By Gus Turner
Carbonated water is a common but tragically-misunderstood drink. In the past, we’ve debunked a number of myths about the bubbly beverage, explaining how the sparkling stuff isn’t nearly bad as for you as the rumors make it out to be.
Among those beliefs is the insistence that sipping carbonated water will add inches to your waistline. Now, new research from Birzeit University in Palestine is bringing this stigma back to life.
The United Kingdom’s National Health Service highlighted the university’s study today, which was published in the journal Obesity Research and Clinical Practice.
The study tested rats and found a link between the consumption of carbonated beverages and weight gain. One set of mice were served fizzy drinks, while another was served flat soda and water.
After six months, they concluded that the intake of carbonated beverages stimulated increased production of ghrelin, a hormone that activates the appetites of both rats and humans, causing the rats to eat more and gain weight.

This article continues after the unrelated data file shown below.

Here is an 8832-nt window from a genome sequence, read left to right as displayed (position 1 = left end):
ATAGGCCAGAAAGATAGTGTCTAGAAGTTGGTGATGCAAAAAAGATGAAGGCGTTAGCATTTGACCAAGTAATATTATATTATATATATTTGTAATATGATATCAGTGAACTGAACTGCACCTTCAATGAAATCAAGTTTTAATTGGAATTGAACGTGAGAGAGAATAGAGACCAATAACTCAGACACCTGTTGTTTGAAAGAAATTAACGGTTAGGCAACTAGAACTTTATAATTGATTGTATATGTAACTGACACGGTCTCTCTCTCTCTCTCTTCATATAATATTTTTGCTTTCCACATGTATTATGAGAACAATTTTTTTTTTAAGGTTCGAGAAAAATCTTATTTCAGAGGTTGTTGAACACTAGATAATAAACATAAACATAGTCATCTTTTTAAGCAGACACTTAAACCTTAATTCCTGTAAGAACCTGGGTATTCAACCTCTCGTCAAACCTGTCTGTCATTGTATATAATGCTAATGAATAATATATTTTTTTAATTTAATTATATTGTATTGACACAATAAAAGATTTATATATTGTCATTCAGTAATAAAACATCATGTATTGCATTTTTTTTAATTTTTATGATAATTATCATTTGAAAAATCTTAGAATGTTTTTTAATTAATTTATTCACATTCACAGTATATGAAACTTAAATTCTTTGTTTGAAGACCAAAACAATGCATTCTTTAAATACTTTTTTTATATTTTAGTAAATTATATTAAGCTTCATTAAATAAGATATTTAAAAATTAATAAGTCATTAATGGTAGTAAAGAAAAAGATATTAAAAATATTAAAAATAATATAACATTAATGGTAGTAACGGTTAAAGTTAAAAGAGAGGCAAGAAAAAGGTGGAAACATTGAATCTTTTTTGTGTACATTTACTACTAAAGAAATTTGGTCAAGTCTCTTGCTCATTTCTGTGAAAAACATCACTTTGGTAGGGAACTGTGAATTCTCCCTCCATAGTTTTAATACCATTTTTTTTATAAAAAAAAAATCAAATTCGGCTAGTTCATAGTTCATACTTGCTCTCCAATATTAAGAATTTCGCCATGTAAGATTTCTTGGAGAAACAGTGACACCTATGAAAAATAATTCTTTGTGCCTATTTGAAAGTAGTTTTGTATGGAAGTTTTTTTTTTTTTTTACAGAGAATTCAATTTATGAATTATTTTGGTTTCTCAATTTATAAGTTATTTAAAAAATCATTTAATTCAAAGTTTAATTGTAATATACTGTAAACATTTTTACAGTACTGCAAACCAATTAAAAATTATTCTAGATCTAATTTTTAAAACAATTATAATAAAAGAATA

While the NHS notes that the UK media’s coverage of the story has been accurate, they pointed out a number of flaws in the study’s methods that should give you pause before you decide to dump your case of Canada Dry.
First and foremost, the experiment was tested on rats, not humans. On top of that, the study didn’t account for external factors that could influence weight gain, such as an unhealthy diet or lack of exercise.
“Overall, this study raises an interesting possibility that fizzy drinks could stimulate the appetite and cause weight gain, which is definitely worthy of further research,” the NHS said. Until then, we say you’re still safe to drink a sparkling water.
Soda? Sorry, you’re out of luck.